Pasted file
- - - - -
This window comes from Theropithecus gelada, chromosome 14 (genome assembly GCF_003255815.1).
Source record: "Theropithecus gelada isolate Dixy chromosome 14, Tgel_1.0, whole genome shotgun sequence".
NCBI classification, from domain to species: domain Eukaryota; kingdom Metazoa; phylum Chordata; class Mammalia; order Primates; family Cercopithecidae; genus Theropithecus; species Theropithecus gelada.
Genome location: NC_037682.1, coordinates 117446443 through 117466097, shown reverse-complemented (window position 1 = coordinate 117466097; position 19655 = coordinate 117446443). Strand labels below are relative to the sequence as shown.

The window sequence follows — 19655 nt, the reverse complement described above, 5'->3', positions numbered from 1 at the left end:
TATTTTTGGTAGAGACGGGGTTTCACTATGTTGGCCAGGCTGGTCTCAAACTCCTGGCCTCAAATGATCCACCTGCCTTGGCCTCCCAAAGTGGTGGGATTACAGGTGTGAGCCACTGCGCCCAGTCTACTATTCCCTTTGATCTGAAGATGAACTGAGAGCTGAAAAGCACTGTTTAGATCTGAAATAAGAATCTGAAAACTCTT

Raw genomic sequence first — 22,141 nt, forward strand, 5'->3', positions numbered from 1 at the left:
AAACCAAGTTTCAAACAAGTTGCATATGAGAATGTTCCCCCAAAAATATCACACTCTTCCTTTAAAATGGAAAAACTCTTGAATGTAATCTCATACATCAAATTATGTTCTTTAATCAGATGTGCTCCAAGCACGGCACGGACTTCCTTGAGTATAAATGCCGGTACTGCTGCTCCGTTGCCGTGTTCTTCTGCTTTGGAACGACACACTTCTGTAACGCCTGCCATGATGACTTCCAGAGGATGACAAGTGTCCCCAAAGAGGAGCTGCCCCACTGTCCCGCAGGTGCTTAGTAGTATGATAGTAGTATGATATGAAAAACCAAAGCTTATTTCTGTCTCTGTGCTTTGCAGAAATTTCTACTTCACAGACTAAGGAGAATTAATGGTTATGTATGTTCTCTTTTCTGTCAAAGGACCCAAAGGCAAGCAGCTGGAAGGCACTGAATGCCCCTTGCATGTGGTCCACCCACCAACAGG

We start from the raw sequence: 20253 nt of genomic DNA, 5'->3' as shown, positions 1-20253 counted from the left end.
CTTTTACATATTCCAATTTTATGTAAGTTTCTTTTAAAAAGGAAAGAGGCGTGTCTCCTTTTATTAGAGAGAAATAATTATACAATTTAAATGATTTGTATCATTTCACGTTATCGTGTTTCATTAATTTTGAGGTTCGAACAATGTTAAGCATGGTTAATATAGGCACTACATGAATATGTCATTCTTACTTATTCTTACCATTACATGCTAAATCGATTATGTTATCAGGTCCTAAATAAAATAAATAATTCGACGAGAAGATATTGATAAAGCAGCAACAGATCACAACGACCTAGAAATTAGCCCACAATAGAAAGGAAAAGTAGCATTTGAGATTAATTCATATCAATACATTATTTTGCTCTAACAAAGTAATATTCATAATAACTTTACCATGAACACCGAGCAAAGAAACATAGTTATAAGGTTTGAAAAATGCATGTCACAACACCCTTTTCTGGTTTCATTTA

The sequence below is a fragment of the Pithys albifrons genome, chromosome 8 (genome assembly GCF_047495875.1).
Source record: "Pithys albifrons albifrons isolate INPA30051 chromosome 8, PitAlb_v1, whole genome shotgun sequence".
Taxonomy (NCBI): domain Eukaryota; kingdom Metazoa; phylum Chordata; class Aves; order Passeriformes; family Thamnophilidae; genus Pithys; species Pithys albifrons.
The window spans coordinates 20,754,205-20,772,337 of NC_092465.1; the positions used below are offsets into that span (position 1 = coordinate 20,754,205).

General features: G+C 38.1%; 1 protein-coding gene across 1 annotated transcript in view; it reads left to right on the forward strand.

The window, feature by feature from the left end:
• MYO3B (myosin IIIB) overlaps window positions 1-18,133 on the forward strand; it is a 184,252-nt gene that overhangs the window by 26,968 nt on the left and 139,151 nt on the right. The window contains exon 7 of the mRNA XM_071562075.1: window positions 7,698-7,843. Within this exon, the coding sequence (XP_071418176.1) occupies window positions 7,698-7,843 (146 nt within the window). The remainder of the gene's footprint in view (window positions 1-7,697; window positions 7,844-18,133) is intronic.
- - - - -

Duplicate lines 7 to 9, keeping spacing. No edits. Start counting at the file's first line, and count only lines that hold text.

Raw genomic sequence first — 22,141 nt, forward strand, 5'->3', positions numbered from 1 at the left:
AAACCAAGTTTCAAACAAGTTGCATATGAGAATGTTCCCCCAAAAATATCACACTCTTCCTTTAAAATGGAAAAACTCTTGAATGTAATCTCATACATCAAATTATGTTCTTTAATCAGATGTGCTCCAAGCACGGCACGGACTTCCTTGAGTATAAATGCCGGTACTGCTGCTCCGTTGCCGTGTTCTTCTGCTTTGGAACGACACACTTCTGTAACGCCTGCCATGATGACTTCCAGAGGATGACAAGTGTCCCCAAAGAGGAGCTGCCCCACTGTCCCGCAGGTGCTTAGTAGTATGATAGTAGTATGATATGAAAAACCAAAGCTTATTTCTGTCTCTGTGCTTTGCAGAAATTTCTACTTCACAGACTAAGGAGAATTAATGGTTATGTATGTTCTCTTTTCTGTCAAAGGACCCAAAGGCAAGCAGCTGGAAGGCACTGAATGCCCCTTGCATGTGGTCCACCCACCAACAGG

We start from the raw sequence: 20253 nt of genomic DNA, 5'->3' as shown, positions 1-20253 counted from the left end.